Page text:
Wednesday, June 21, 2006
Al Gore's An Inconvenient Truth Is the Most Important Movie I've Ever Seen
I was blown away by Al Gore's new movie, An Inconvenient Truth. It's the most important movie I've ever seen. Forget Hillary or John Edwards - if Al Gore runs for president, he's got my vote.
But it's not a political movie. I'm only saying that because Gore truly "gets it." He understands that if we don't stop what we're doing within the next generation, we'll reach a point of no return - the beginning of an inexorable slide into the destruction of our own civilization and all the other species that share the planet with us. There is no other issue that even comes close in importance.
Gore is brilliant. The movie was a perfectly crafted script and performance, the optimum blend of personal journey and science, of frightening predictions and empowerment.
I just hope it's not all preaching to the choir - I hope the Bush supporters (if there are any left) will go see it. I hope those who still say global warming is a "theory" will see it. Most of what he said, I already knew more or less, as a biologist and a science writer - but it still floored me. The movie was by far the most powerful articulation of any issue that I have ever seen.
Gore pointed out many facts that I know to be true. One of those, a fact that my husband Ken tells his biology classes, is about the unwavering conviction of the scientific community. Of 928 published articles in scientific peer-reviewed journals on the subject of global warming, all 928 agreed that global warming is a fact, and is a result of greenhouse gases from our burning of fossil fuels.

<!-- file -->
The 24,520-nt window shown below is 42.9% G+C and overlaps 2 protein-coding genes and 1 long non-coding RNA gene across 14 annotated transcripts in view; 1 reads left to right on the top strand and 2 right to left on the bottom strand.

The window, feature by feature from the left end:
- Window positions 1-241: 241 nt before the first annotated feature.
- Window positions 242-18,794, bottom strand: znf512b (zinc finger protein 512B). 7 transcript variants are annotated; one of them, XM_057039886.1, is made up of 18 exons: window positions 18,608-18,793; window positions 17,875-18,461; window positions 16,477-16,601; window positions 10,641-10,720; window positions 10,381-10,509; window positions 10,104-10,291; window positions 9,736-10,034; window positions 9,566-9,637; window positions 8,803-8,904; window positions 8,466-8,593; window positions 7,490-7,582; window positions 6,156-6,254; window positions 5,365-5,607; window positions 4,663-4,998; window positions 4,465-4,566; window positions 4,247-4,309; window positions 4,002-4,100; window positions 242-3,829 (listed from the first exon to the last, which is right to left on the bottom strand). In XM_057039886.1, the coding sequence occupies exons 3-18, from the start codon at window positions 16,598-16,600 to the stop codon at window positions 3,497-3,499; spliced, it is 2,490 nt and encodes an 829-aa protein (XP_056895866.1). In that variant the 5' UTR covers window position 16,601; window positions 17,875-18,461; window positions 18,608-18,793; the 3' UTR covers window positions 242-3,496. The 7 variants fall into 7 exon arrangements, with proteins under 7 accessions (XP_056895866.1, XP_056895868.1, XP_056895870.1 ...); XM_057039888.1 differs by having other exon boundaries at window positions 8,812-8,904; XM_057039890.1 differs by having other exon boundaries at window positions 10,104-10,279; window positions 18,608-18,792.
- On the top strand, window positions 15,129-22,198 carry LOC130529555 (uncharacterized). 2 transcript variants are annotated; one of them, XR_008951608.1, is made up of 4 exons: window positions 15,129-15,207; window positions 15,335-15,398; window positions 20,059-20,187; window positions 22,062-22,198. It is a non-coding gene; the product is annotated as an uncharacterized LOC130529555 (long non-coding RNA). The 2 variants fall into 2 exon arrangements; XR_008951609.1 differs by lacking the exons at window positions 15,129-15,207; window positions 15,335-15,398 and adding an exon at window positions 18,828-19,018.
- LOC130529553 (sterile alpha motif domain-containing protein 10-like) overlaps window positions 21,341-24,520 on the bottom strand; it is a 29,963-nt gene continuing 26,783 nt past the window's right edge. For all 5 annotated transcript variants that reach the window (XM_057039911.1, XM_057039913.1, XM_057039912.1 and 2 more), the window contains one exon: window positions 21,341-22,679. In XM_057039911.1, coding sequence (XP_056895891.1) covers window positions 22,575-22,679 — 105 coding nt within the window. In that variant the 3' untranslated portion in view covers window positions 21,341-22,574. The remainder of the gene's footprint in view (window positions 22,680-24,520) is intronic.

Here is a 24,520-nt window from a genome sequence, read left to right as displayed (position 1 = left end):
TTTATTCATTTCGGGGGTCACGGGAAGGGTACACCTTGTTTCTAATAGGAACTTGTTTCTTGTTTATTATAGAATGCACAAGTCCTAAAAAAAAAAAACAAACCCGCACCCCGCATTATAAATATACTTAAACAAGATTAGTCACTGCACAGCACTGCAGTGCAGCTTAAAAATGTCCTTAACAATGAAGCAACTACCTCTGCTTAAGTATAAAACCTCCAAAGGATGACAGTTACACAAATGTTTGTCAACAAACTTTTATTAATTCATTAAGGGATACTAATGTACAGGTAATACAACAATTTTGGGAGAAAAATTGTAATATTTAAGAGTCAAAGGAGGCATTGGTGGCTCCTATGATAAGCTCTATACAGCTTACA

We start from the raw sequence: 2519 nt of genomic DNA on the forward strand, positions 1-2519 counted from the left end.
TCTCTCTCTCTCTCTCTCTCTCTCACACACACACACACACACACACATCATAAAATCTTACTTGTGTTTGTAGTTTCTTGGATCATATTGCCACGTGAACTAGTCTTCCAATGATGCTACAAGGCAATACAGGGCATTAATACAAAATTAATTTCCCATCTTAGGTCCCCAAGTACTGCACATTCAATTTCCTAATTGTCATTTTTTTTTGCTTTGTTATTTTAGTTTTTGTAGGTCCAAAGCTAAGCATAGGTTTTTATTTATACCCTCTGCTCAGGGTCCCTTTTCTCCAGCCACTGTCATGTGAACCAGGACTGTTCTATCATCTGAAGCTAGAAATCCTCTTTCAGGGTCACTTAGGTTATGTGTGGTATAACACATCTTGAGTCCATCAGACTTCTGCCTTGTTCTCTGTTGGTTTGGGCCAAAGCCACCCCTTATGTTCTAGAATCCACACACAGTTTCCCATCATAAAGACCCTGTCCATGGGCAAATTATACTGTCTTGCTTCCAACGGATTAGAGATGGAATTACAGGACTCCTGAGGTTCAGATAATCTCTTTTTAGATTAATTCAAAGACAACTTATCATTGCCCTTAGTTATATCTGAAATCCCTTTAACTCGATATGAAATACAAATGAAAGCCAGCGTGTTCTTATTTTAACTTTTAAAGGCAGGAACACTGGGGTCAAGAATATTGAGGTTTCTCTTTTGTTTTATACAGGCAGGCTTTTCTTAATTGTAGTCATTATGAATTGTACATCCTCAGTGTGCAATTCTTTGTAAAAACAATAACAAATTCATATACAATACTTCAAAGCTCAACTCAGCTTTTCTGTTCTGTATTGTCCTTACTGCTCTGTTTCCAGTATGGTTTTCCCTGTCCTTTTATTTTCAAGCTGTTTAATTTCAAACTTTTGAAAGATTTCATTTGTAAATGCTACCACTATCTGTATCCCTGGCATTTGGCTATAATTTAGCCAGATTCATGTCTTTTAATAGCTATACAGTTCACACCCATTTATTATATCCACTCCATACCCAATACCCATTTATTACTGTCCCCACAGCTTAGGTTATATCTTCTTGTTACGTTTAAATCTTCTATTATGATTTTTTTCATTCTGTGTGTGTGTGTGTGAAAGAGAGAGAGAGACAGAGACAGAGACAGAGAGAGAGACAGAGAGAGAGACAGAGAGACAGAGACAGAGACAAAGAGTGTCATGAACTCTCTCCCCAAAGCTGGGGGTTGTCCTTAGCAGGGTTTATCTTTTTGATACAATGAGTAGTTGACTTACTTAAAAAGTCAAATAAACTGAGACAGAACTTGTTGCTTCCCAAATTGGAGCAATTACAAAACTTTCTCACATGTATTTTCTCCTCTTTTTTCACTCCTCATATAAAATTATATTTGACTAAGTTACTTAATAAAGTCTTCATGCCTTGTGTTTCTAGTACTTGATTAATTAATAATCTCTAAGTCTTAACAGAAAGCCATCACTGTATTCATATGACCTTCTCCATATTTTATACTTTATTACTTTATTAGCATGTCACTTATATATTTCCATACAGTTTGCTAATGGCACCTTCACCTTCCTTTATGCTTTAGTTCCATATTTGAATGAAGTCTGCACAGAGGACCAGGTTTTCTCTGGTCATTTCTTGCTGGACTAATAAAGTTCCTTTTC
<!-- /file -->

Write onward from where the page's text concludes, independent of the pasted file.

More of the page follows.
But as the result of a propaganda campaign, the popular media are far from such a consensus. Only 43% of popular media stories fully support that global warming is a fact. They have been swayed by an all-out effort from the oil industry to "reposition global warming as a debate." As Gore points out, these are the same tactics perpetrated by the tobacco industry. Both of my own parents died of smoking-related cancer. My mother smoked three packs a day for five decades, and my dad and brothers and I breathed the secondhand smoke day in and day out. Everyone knows now that the tobacco industry suppressed information and deceived the public as long as possible, just as the fossil fuel industries are doing now. Only now the stakes are higher - we are literally talking about eventual extinction of a planet.
Some of the facts that I managed to scribble on the back of my ticket stub (after leaving my note pad in the car):
The ten hottest years in recorded history have all been within the last 14 years. The hottest of all was 2005.
One reason our production of greenhouse gases is increasing so fast is the increase in world population. "It took 10,000 generations for the world's population to reach two billion, and in a 95-year period, it is expected to go from two to nine billion," Gore said. An undisputed fact. See the International Data Base and Population Connection for more on that topic.